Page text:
Browsing by Subject "Natural language generation"

Sort by: Order: Results:

Now showing items 1-4 of 4
  • Kotola, Mikko Markus (Helsingin yliopisto, 2021)
    Image captioning is the task of generating a natural language description of an image. The task requires techniques from two research areas, computer vision and natural language generation. This thesis investigates the architectures of leading image captioning systems. The research question is: What components and architectures are used in state-of-the-art image captioning systems and how could image captioning systems be further improved by utilizing improved components and architectures? Five openly reported leading image captioning systems are investigated in detail: Attention on Attention, the Meshed-Memory Transformer, the X-Linear Attention Network, the Show, Edit and Tell method, and Prophet Attention. The investigated leading image captioners all rely on the same object detector, the Faster R-CNN based Bottom-Up object detection network. Four out of five also rely on the same backbone convolutional neural network, ResNet-101. Both the backbone and the object detector could be improved by using newer approaches. Best choice in CNN-based object detectors is the EfficientDet with an EfficientNet backbone. A completely transformer-based approach with a Vision Transformer backbone and a Detection Transformer object detector is a fast-developing alternative. The main area of variation between the leading image captioners is in the types of attention blocks used in the high-level image encoder, the type of natural language decoder and the connections between these components. The best architectures and attention approaches to implement these components are currently the Meshed-Memory Transformer and the bilinear pooling approach of the X-Linear Attention Network. Implementing the Prophet Attention approach of using the future words available in the supervised training phase to guide the decoder attention further improves performance. Pretraining the backbone using large image datasets is essential to reach semantically correct object detections and object features. The feature richness and dense annotation of data is equally important in training the object detector.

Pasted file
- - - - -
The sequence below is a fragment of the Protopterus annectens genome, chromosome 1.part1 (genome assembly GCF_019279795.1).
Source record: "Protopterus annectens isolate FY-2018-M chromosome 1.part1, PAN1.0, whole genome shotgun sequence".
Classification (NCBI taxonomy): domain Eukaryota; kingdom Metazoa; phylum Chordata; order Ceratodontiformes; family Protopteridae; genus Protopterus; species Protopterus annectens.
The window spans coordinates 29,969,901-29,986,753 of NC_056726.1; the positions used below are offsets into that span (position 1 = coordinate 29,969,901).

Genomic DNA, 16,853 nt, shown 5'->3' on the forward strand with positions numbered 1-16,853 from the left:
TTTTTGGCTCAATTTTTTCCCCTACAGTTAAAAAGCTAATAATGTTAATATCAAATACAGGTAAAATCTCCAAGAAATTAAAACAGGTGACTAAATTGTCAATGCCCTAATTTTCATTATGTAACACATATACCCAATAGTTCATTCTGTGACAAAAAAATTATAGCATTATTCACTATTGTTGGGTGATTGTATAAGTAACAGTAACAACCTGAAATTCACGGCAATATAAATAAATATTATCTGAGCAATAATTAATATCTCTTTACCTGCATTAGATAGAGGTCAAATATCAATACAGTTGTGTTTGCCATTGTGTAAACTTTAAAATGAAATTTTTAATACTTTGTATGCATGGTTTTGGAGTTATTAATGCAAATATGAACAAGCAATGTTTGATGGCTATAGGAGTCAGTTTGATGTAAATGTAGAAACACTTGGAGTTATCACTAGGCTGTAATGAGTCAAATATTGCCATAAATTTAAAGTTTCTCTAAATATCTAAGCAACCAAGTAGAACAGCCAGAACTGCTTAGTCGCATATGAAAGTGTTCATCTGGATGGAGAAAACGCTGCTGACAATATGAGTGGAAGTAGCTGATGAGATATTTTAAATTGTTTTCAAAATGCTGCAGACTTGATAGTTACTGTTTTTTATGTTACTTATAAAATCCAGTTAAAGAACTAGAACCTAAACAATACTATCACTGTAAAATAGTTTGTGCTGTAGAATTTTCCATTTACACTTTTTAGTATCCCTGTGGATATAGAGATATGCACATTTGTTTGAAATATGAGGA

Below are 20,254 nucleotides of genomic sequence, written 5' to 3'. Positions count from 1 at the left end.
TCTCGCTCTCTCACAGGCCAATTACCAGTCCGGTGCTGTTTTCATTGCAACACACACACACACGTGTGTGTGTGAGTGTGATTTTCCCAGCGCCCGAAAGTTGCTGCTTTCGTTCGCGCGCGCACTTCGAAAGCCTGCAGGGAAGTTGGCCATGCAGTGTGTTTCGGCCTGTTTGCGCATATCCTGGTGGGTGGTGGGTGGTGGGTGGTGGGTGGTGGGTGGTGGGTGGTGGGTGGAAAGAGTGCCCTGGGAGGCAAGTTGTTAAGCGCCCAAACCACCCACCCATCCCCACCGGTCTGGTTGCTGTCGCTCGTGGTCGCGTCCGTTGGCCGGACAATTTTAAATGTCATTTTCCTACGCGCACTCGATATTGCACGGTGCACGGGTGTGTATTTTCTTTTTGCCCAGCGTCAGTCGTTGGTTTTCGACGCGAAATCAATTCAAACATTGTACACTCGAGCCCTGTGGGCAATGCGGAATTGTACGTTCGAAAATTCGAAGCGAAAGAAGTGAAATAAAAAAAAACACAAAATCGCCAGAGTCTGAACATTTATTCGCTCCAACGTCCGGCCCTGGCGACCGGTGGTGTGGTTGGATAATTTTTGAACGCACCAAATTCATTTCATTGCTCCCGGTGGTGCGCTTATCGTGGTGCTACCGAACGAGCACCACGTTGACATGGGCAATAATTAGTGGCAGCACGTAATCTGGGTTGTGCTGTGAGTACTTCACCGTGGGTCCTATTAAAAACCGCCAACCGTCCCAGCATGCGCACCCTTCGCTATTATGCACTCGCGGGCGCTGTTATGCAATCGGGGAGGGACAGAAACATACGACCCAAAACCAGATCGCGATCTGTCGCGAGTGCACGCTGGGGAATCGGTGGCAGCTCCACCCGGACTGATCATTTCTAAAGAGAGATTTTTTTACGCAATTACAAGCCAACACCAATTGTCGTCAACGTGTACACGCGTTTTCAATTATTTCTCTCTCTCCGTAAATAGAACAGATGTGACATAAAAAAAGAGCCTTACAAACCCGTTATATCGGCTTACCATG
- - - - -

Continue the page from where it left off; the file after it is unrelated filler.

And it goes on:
• Alnajjar, Khalid; Toivonen, Hannu (2021)
    In advertising, slogans are used to enhance the recall of the advertised product by consumers and to distinguish it from others in the market. Creating effective slogans is a resource-consuming task for humans. In this paper, we describe a novel method for automatically generating slogans, given a target concept (e.g. car) and an adjectival property to express (e.g. elegant) as input. Additionally, a key component in our approach is a novel method for generating nominal metaphors, using a metaphor interpretation model, to allow generating metaphorical slogans. The method for generating slogans extracts skeletons from existing slogans. It then fills a skeleton in with suitable words by utilizing multiple linguistic resources (such as a repository of grammatical relations, and semantic and language models) and genetic algorithms to optimize multiple objectives such as semantic relatedness, language correctness and usage of rhetorical devices. We evaluate the metaphor and slogan generation methods by running crowdsourced surveys. On a 5-point Likert scale, we ask online judges to evaluate whether the generated metaphors, along with three other metaphors generated using different methods, highlight the intended property. The slogan generation method is evaluated by asking crowdsourced judges to rate generated slogans from five perspectives: (1) how well is the slogan related to the topic, (2) how correct is the language of the slogan, (3) how metaphoric is the slogan, (4) how catchy, attractive and memorable is it and (5) how good is the slogan overall. Similarly, we evaluate existing expert-made slogans. Based on the evaluations, we analyze the method and provide insights regarding existing slogans. The empirical results indicate that our metaphor generation method is capable of producing apt metaphors. Regarding the slogan generator, the results suggest that the method has successfully produced at least one effective slogan for every evaluated input.
  • Pollak, Senja; Boggia, Michele; Linden, Carl-Gustav; Leppänen, Leo; Zosa, Elaine; Toivonen, Hannu (The Association for Computational Linguistics, 2021)
  • Toivonen, Hannu; Boggia, Michele; Mind and Matter; Department of Computer Science; Helsinki Institute for Information Technology; Discovery Research Group/Prof. Hannu Toivonen; Language Technology (The Association for Computational Linguistics, 2021)